By Martin Love

For Iran as with Syria, a critical mass of unified and determined citizens will defeat aggressors

January 5, 2019 - 10:33

TEHRAN - No one can say whether U.S. President Donald Trump is changing his stripes. But he is sure as the perfection of the Muslim “Jannah” or the beauty of an exquisite Iranian rose or a fine carpet from Shiraz shaking up his usual allies, and not those merely in the U.S., but overseas, too.

It’s delightful to watch this happen, but one could be tempted to get too giddy with anticipations of real change when it’s possible Trump, as some are claiming, may literally be losing his mind under the pressures inherent in his job and those foisted on him from those who despise him, or he’s just being especially impulsive and his big mouth has gotten far too loose.

Some are claiming that before the end of this new year he will resign. Others can readily wonder that he has so angered the U.S. establishment, whether on the conservative or the faux liberal side of the political and social divide, that he may be, Allah forbid it, killed. Many have posited in the past that former President John F. Kennedy died because he wanted to utterly forbid the Zionists from getting hold of nuclear technology from any source and as well did not believe expansion of the nascent war in Vietnam in 1963 was a good idea.

The big-ticket item of controversy currently seems to be Trump’s decision to pull U.S. troops out of Syria. He seems to be pushing the honest recognition (finally) that the semi proxy war on Syria and the legitimate and even popular Assad government, despite all the destruction and carnage worse than anything the Mongols (non-Muslim “barbarians” at the time) meted out to the Muslim heartlands in 1258, has been an utter failure.

 The goal was, of course, exactly what the Zionists have long wanted: just chaos and little or no organized government east and north of the Jordan River, and lots of dead people. Trump was also quoted as saying that “Iran can do what it wants” in Syria.

That goal has clearly backfired: Syria, though still in shock from all the destruction and death of its people and others, may be militarily stronger and more of a challenge to the Zionists than it has ever been since 1973 and the so-called “Yom Kippur” war which, had it not been for the lack of drive at a critical moment on the Golan, might have recovered the heights. Syria is said to be in possession of GPS guided missiles that can hit any target in “Israel”, and its air defense systems, augmented by Russia, are improving all the time. 

Furthermore, Syria and Iraq are getting much closer, and that, in turn, means that Iraq and Iran are getting much closer, and meanwhile, Iran and Afghanistan have been involved in creative and constructive talks for some time. Think of it: the U.S. is not only obliged to leave Syria, but also to take its troops out of Iraq, and Trump has already ordered half the American soldiers in Afghanistan to leave, or some 7000 soldiers.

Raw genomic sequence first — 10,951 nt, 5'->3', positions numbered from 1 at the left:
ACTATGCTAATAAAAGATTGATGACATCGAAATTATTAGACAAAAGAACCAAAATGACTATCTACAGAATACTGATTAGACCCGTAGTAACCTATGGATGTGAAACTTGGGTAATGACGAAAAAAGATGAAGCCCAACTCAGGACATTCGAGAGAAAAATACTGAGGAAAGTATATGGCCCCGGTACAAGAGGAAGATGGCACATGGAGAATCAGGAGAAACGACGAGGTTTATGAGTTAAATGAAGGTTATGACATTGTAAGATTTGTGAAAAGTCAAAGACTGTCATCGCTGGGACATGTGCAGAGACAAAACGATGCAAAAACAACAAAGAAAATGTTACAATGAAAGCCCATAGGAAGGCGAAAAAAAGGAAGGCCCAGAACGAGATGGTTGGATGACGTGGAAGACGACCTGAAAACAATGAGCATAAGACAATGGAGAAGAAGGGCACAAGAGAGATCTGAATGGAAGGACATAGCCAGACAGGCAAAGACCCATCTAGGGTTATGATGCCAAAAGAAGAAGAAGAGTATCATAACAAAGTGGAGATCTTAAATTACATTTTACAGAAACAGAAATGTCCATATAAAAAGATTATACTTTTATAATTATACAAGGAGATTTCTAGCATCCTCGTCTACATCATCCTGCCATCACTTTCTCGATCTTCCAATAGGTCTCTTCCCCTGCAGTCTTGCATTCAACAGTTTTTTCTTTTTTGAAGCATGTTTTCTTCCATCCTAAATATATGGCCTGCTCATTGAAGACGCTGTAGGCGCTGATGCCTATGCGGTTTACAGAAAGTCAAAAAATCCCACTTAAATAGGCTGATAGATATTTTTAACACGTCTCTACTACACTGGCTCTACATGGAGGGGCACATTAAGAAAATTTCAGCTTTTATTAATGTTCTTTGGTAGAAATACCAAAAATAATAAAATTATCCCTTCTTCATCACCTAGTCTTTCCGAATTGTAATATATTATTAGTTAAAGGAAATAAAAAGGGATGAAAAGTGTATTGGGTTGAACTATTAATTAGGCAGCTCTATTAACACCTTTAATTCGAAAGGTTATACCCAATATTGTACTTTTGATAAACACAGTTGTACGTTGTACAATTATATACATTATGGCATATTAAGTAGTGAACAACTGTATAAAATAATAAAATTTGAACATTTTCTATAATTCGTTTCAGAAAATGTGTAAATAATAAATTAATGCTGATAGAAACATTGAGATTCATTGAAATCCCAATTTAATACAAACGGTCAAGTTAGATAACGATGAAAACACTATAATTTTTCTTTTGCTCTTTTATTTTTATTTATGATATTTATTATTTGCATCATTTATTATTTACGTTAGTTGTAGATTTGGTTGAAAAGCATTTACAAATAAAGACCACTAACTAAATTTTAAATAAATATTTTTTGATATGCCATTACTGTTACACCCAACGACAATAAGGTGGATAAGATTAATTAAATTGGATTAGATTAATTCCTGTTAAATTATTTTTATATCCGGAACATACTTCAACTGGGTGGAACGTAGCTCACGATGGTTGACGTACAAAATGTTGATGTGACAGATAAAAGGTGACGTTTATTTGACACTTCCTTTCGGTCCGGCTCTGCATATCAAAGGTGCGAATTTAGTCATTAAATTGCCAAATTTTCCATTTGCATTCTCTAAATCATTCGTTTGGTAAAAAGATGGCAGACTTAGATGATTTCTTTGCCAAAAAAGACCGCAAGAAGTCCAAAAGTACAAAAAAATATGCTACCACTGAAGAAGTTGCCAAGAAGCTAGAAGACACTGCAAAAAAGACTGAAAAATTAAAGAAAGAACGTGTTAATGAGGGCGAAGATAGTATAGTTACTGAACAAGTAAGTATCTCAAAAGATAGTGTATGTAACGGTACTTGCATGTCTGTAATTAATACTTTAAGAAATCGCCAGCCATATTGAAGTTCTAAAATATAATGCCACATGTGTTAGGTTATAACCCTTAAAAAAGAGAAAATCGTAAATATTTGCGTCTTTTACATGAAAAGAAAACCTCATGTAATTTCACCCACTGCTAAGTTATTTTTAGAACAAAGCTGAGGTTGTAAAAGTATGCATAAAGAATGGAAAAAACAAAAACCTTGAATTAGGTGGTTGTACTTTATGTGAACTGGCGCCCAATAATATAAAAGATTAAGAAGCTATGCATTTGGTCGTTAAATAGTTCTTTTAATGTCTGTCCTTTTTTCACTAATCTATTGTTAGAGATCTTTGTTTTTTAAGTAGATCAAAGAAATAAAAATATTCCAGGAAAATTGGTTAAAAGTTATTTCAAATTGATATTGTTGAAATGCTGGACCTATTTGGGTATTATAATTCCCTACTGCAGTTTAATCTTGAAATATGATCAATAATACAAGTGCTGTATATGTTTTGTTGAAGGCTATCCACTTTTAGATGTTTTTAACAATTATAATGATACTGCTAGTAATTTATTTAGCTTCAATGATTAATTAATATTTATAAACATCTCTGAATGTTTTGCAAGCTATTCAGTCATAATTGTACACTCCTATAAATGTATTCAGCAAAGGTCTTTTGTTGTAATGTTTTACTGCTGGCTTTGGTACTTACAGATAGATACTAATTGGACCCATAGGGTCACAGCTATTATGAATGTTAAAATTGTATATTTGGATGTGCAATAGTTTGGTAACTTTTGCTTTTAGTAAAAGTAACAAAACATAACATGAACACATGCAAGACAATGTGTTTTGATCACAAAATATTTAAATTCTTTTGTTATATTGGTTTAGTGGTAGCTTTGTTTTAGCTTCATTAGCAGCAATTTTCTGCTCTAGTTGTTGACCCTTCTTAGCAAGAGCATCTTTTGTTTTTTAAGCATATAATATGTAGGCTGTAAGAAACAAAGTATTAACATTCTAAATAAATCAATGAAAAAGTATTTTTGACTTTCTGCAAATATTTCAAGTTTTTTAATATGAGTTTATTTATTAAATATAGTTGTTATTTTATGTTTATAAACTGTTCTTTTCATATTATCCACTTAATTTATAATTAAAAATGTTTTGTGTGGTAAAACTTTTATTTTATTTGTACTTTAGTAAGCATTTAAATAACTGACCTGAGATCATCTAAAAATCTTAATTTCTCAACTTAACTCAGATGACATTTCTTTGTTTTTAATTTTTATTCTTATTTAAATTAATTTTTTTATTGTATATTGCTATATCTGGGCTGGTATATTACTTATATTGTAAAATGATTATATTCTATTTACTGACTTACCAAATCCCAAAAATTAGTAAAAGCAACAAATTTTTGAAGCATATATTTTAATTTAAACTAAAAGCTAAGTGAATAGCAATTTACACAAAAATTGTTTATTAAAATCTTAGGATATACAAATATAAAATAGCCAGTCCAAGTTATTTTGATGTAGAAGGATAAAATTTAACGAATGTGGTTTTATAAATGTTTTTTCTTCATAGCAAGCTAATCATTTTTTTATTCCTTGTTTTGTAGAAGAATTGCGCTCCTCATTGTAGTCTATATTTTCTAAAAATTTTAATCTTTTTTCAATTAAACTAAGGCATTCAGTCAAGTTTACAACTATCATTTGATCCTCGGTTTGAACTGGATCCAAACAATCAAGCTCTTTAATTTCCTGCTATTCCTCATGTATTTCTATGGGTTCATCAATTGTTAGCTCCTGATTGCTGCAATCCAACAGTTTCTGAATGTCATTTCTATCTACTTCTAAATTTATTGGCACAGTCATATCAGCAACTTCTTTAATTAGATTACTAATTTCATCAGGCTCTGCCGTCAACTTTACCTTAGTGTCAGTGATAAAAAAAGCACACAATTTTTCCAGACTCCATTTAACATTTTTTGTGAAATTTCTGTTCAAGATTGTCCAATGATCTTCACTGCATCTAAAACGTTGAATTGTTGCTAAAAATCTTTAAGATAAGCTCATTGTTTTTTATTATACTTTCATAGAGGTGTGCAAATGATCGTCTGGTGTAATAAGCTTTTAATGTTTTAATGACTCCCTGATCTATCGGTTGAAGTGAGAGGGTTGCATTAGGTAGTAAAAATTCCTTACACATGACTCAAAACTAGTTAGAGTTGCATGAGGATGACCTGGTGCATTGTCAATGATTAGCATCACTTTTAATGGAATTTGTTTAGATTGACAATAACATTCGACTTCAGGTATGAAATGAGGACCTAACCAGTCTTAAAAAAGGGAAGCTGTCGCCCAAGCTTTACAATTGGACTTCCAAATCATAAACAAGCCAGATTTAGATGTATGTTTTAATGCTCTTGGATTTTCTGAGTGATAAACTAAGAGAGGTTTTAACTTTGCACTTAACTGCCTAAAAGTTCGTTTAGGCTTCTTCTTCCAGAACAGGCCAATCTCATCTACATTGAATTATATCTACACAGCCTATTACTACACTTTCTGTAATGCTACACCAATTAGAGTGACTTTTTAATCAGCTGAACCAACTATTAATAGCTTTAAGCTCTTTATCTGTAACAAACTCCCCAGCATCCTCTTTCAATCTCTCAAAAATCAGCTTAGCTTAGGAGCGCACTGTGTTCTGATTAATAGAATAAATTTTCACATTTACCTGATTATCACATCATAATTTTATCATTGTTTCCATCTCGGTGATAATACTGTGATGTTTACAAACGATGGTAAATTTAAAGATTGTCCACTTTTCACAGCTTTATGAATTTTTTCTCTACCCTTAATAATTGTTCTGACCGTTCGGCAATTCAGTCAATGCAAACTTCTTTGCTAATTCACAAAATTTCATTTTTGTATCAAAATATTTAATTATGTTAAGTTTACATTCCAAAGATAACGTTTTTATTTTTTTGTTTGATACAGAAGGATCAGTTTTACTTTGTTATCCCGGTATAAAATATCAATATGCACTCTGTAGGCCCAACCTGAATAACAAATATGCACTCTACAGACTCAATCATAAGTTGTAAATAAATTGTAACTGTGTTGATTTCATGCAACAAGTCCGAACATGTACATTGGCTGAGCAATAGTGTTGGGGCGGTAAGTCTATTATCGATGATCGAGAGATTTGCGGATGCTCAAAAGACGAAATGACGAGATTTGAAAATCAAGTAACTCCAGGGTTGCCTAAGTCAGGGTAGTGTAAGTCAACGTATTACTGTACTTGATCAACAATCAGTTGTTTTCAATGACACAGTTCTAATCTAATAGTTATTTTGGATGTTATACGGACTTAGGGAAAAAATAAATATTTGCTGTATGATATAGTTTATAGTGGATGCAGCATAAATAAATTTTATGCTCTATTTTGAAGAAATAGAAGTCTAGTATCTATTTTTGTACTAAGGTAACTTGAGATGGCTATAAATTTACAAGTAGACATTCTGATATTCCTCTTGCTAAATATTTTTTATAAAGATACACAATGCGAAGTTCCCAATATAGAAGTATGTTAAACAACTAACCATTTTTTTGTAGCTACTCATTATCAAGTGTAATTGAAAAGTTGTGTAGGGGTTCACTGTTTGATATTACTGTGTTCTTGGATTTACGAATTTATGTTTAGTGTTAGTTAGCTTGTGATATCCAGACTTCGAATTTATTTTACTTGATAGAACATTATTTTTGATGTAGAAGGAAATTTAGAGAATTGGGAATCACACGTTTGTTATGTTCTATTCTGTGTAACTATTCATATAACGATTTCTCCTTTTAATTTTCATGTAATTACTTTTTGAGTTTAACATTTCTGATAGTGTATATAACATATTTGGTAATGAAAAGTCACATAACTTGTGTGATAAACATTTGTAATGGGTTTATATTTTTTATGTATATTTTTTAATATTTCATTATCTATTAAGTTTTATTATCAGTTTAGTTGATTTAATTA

And the Zionists are having a hissy fit, especially over Syria and Iran. But again, imagine: Iran, Iraq, Syria and Afghanistan drawing together as friends and allies and not just to destroy the remaining terrorists in the region, but to enhance mutual trade, too, including China’s vast “Belt and Road” project.

Trump is of the opinion that U.S. sanctions and the abrogation of the JCPOA last May have materially weakened Iran to the point where he, as President, can’t be bothered by what Iran is doing in Syria, that Iranians and the government are SIMPLY or only struggling to survive now. I seriously doubt this is the case, but I hardly want to minimize the challenges U.S. sanctions and other threats represent. For example, porcine Defense Secretary Mike Pompeo, fatter than ever, recently demanded that Iran halt all missile development and no more testing.

 Javad Zarif said “No!” to those demands, pointing out how the U.S. had unilaterally pulled out of the JCPOA to the horror of the entire world, except for the Zionists. One can imagine that had the U.S stayed true to the JCPOA and otherwise reached out a bit farther for normalization of relations with the Islamic Republic (and in turn stopped being a slave to the very insatiable demands of “Israel”), Iranian leaders like Zarif might well have been more open to Iran spending less of its precious resources on “defense” and more on its citizens.

Here’s the thing: Syria and Syrians managed to survive years of attack by Western powers and some Arabs, including hordes of Arab and even some European terrorists paid and equipped mostly by the U.S. and the British and Saudis. 

It seems almost a miracle that the Assad government exists, so how is this possible? Ibn Khaldun’s Arabic concept of “assabiyya” seems the reason, or the solidarity and unity of enough Syrians ready to STAY unified to ward off their enemies. Syria, by the way, is a multi-religious and multi ethnic country. Iran is by the terms of the 1979 revolution “Islamic” but many Iranian citizens are of other faiths, too.

 Iran can defeat whomever it wants, just like Syria has, with the same kind of determination and unity. Questions about more social liberalization in Iran and more democracy, while important, can wait until after Iran has been liberated from the burdens imposed on it by the U.S., Zionists and Saudis. 

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